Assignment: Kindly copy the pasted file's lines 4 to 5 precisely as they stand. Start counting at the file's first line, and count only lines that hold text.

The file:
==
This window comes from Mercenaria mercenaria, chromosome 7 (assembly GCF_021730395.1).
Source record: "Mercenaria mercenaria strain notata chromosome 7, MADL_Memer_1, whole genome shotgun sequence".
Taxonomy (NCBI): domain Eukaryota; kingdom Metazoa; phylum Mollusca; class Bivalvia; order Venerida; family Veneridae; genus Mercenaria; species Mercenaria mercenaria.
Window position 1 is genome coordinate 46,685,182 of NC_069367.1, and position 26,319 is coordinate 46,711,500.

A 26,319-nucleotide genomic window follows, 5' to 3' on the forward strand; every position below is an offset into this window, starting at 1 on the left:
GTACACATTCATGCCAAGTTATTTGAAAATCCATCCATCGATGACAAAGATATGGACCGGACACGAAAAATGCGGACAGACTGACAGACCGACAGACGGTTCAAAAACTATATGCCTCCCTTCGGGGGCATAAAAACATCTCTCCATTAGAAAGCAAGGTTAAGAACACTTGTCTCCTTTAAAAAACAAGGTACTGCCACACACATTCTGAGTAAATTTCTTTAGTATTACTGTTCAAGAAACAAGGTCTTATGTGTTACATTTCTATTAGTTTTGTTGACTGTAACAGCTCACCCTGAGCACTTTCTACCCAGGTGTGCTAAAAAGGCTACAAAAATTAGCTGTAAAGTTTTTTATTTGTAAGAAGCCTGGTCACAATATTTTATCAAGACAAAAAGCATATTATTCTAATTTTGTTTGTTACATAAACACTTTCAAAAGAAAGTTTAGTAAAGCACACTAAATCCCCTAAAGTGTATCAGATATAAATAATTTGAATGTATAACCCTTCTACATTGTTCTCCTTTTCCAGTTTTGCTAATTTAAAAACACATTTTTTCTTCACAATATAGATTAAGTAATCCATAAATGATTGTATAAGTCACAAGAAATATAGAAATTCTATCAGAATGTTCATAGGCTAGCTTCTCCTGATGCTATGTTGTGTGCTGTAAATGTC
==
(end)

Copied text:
Window position 1 is genome coordinate 46,685,182 of NC_069367.1, and position 26,319 is coordinate 46,711,500.

A 26,319-nucleotide genomic window follows, 5' to 3' on the forward strand; every position below is an offset into this window, starting at 1 on the left: